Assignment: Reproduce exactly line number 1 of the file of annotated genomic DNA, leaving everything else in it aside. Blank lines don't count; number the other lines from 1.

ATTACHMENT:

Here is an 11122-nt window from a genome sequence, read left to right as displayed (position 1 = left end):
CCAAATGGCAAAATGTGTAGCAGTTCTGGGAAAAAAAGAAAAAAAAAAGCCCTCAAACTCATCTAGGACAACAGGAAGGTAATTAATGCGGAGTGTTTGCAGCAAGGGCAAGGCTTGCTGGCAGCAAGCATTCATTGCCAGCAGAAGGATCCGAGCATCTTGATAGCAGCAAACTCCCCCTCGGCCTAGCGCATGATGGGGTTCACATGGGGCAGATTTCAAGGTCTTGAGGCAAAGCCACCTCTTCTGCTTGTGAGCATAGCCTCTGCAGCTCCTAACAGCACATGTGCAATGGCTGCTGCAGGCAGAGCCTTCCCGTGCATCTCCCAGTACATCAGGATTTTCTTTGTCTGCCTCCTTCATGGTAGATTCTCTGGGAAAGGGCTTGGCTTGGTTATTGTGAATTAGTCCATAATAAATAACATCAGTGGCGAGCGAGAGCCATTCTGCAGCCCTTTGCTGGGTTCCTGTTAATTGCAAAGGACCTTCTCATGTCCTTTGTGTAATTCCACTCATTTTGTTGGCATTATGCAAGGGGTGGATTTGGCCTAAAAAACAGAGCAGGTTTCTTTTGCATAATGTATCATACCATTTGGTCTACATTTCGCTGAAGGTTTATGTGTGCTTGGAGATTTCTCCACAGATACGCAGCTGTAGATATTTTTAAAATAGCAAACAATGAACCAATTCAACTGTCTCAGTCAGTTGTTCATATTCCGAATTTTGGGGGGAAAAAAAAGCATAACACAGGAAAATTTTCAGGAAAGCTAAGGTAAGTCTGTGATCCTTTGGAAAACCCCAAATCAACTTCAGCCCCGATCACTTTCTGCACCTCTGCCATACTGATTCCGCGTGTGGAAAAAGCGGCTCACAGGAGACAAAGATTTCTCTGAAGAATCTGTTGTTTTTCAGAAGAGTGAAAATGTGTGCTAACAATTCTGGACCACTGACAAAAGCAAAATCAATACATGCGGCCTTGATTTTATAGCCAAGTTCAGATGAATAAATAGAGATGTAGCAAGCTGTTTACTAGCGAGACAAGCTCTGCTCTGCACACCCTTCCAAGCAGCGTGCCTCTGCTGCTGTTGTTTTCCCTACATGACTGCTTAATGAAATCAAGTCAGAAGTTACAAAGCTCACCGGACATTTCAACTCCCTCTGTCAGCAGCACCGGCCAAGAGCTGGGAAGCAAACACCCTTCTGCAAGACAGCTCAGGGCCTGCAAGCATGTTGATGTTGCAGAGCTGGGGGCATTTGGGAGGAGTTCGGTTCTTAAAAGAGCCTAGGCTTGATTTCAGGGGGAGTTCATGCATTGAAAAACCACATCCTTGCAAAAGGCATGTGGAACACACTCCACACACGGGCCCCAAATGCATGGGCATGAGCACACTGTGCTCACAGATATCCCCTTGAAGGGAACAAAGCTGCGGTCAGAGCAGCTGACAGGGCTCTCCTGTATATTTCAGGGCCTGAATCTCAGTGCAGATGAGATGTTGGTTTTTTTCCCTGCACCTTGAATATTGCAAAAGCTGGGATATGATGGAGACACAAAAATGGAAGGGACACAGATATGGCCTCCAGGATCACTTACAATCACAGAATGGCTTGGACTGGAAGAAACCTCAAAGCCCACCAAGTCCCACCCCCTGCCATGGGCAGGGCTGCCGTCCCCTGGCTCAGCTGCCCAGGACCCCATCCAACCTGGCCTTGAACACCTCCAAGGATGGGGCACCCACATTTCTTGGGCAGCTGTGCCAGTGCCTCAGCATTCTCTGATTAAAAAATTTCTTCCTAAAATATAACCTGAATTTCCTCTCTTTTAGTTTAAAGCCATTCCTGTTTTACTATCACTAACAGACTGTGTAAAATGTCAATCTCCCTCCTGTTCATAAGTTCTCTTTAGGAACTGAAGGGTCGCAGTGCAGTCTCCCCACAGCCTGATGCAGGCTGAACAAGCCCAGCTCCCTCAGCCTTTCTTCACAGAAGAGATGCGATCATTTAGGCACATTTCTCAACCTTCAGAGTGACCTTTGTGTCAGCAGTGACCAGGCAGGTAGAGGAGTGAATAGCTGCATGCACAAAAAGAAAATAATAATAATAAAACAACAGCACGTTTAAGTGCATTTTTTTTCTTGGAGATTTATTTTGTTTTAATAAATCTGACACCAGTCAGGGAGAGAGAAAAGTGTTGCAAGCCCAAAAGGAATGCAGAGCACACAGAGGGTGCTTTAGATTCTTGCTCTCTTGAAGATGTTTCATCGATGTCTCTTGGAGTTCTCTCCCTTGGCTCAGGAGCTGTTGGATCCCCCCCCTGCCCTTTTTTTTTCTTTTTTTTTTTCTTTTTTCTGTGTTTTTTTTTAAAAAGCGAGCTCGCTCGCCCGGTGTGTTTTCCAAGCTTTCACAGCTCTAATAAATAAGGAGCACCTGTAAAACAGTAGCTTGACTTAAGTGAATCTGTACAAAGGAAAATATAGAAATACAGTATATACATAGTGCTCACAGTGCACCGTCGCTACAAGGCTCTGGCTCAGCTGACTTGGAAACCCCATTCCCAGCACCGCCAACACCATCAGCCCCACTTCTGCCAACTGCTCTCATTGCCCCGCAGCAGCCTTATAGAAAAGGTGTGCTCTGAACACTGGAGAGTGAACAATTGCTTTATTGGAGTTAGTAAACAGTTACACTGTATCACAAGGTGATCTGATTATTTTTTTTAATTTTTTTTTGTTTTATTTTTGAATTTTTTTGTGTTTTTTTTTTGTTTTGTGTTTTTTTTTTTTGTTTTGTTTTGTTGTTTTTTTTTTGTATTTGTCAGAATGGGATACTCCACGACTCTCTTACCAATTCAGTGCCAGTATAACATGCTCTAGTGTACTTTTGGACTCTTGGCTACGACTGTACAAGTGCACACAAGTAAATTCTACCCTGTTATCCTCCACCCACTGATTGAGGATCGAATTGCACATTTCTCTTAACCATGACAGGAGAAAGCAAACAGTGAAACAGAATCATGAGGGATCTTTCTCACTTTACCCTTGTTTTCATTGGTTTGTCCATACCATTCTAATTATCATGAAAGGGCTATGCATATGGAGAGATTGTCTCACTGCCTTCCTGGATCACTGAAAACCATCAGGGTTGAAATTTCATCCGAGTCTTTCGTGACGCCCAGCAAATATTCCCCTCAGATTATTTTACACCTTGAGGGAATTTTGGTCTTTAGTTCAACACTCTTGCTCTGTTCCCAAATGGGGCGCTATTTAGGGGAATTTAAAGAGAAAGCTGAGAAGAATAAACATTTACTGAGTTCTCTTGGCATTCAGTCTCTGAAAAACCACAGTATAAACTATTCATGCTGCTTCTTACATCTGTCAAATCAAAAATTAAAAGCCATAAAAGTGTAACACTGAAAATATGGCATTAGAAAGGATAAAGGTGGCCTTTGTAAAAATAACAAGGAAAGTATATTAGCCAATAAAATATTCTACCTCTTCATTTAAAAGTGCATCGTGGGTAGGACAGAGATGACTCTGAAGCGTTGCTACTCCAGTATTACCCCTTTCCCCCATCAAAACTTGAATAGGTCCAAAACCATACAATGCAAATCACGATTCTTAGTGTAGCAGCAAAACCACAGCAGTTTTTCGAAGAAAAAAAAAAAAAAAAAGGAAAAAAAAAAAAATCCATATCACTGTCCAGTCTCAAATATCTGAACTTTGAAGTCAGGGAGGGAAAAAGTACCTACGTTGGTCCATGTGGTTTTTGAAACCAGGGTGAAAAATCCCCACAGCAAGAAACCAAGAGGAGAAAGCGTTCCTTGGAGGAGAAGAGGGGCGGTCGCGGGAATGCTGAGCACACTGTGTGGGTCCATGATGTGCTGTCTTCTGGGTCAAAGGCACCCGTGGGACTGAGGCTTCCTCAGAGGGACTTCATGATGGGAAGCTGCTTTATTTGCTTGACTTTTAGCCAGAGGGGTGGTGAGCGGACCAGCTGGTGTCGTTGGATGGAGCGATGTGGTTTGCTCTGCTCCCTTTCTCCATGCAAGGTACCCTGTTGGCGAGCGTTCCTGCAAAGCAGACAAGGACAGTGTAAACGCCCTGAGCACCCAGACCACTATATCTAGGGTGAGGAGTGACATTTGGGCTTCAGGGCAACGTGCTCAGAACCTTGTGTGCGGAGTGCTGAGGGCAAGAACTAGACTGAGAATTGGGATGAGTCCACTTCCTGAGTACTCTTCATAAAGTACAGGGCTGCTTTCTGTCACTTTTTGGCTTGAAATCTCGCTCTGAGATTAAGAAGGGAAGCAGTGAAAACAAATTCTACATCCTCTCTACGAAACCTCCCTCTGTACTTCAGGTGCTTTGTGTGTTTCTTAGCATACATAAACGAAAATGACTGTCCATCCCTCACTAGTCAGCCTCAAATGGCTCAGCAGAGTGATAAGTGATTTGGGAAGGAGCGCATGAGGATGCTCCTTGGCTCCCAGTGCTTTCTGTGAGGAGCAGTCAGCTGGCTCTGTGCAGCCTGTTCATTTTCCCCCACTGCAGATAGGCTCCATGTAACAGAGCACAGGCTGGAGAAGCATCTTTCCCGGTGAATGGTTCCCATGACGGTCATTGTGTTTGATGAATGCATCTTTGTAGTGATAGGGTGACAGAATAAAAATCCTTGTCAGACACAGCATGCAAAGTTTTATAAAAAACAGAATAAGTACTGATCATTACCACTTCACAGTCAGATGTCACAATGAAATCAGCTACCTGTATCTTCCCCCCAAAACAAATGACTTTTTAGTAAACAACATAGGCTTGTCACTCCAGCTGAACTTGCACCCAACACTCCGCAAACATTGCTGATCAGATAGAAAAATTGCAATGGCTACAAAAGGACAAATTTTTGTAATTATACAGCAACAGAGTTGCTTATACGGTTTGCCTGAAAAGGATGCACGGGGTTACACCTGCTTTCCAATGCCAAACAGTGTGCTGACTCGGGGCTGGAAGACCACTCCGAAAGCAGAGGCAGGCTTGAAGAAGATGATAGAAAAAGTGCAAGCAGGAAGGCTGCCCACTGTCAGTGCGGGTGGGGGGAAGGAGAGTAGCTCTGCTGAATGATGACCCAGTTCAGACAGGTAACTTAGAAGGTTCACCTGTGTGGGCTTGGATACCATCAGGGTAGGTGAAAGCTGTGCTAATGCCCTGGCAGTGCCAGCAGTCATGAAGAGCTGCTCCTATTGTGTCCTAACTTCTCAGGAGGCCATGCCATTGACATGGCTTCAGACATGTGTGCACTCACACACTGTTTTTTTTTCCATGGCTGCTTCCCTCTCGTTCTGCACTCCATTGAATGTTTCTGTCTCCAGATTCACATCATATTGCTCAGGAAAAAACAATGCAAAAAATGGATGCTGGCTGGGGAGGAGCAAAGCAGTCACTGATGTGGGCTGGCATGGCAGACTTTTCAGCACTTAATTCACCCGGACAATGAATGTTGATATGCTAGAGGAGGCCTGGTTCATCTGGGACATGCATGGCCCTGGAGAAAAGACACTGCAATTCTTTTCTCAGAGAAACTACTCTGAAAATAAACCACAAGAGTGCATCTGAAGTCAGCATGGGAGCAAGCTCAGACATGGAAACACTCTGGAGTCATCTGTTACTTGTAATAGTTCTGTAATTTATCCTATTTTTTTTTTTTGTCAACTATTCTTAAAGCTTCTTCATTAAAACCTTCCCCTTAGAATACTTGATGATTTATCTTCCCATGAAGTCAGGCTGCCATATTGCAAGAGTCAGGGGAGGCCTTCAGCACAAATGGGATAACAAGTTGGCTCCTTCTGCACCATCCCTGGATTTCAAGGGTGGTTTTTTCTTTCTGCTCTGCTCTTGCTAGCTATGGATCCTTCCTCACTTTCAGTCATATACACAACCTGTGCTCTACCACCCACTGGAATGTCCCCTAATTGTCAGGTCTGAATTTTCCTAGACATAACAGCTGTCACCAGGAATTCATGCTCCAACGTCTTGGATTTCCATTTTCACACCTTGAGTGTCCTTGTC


Here is an 11122-nt window from a genome sequence, read left to right as displayed (position 1 = left end):